As happened, by Grace, to the prodigal son visited by the mysterious Presence of the Father who never abandoned him, respectful of his freedom and hidden in the depths of his soul. At the end of his descent into the abyss, he comes to his senses. He re-enters "the secret place", the most intimate room, and meets the gaze of the only one who sees into the secret of his soul, who has never ceased to consider him his son, despite what he has done, whatever that may be. The son rediscovers the truth that is hidden behind appearances, the place, the only one, where it is founded and from where his person and his life spring forth and take the beautiful and good shape in the image and likeness of the Father. The son comes to his senses and understands that he had lost his foundation, his Father: "I will get up and go back to my Father".
Lent begins and the proclamation of the Gospel takes us from where we are, to lead us to a secret place where we can know the secret of the Father, where we can believe in his love and be converted. The place of prayer and fasting to which the Pope has called us in order to present to the brute violence of war the bulwark of faith, the only one on which it can break and dissolve. To pray and then fast and give alms requires faith, like that of the prodigal son who came to his senses. For while it is true that in the place where we bend our knees to pray we recognise that we are sinners and beggars for the life and love we have lost, it is also true that we can turn to God because we do not doubt his mercy. The prodigal son was able to return home because deep in his heart he saw again the sweetness, beauty and joy of his home. The hunger, the pain, the frustration at failure, and the homesickness were melded into a powerful memory of the only truth that saves: the certainty of his Father's incorruptible love.
Only this memory can raise us from the grave to walk the new path of humble conversion that rejects sin. After all, wars, the triumph of hubris, after escalations of violence and innocent blood, come to the epilogue of defeat because no one wants to humble themselves. That is why the only antidote to war, the only reasonable and fruitful solution of peace, is the conversion that appears in the prodigal son. Because only humility is able to overcome hubris. Against a humble man the devil can do nothing.
The Pope's invitation to pray and fast for Peace is thus a call to conversion from the Lord himself. To walk like the prodigal son, descending the steps of humility, stripping ourselves of our false security with fasting, to offer our thoughts and words to God in prayer. This Lenten path of conversion of the whole Church is, considering also the inconsistency of all hypocritical pacifism of the powerful, the only possibility for Peace. The Church is, once again, called to lead this generation annihilated by ideological lies, to open with Christ a paschal path to offer to every man. A passage from the Egypt of the slavery of sin and bombs, to the Promised Land of true freedom, to the Father's house where the love of the Son and his disciples reigns to the end. The journey through the Lenten desert where we pray, fast, and give alms, to reach the Upper Room where the risen Christ, victorious over sin and death, will announce to us full of joy: "Peace be with you!".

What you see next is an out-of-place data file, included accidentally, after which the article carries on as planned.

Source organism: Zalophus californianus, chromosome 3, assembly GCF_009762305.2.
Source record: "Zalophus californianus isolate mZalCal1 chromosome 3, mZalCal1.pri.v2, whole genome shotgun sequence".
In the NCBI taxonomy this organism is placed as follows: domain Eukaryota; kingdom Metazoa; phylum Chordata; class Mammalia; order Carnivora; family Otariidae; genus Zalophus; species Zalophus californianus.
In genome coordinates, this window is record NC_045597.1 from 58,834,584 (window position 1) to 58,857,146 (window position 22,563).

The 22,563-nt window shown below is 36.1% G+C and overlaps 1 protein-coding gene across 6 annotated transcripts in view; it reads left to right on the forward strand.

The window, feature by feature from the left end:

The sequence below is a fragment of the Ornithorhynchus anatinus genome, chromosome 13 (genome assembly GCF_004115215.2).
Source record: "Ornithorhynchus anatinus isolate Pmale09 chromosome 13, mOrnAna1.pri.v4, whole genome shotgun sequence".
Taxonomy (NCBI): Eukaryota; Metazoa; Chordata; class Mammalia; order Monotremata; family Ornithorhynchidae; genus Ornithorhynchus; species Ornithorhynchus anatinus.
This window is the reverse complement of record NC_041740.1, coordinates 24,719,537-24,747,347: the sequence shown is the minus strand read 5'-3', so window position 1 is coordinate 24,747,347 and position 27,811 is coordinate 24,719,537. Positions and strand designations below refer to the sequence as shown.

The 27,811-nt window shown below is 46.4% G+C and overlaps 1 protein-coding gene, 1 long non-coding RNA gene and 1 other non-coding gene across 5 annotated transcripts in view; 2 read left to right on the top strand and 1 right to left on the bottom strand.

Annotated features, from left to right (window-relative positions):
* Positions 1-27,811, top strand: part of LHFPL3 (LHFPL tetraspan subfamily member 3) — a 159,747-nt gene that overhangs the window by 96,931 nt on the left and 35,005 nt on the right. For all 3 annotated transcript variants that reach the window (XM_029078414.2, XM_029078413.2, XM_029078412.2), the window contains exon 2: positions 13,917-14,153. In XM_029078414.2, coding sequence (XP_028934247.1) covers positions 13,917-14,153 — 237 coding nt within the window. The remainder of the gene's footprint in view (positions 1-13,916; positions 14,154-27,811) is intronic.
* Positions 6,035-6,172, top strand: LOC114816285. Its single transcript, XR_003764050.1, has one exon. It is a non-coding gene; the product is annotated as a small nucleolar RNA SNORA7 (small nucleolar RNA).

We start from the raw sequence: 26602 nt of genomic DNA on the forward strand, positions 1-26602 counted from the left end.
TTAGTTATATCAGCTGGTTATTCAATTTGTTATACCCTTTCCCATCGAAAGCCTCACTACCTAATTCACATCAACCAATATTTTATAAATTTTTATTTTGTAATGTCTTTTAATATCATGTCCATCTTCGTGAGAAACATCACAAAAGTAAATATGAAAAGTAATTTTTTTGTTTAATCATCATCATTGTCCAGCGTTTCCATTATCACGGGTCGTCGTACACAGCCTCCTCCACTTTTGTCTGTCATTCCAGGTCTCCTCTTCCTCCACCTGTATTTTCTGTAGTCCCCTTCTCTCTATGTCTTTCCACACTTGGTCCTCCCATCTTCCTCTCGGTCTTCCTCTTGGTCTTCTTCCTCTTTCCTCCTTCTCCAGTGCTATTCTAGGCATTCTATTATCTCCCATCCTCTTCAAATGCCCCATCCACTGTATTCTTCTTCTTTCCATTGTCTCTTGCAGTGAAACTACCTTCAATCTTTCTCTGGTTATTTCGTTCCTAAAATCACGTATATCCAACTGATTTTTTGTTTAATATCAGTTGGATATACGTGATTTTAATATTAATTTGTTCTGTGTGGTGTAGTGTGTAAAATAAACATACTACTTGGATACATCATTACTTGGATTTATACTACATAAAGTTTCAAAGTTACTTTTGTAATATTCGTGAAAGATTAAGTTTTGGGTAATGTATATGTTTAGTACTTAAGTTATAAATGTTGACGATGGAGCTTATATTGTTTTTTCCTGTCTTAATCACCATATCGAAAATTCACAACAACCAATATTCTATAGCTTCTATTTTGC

Fasting, almsgiving and prayer are signs of our reality, which is above all an absence, and therefore an irrepressible need. Fasting to remind us of our never-satisfied hunger for God; almsgiving to remind us of our begging to idols for meaning and substance in life; prayer to remind us of the loneliness of orphans. That is why we are given the weapons of children: fasting to fight against the flesh and unhealthy affections; almsgiving to fight against dumb idols; prayer to enter, as children, into the intention that God prepares for us. The Father is at the window, quivering in expectation of rushing around us to embrace us in reconciliation with Him, the source of true and lasting peace, because it is steeped in forgiveness, the only instrument capable of destroying the barriers of hatred and pride.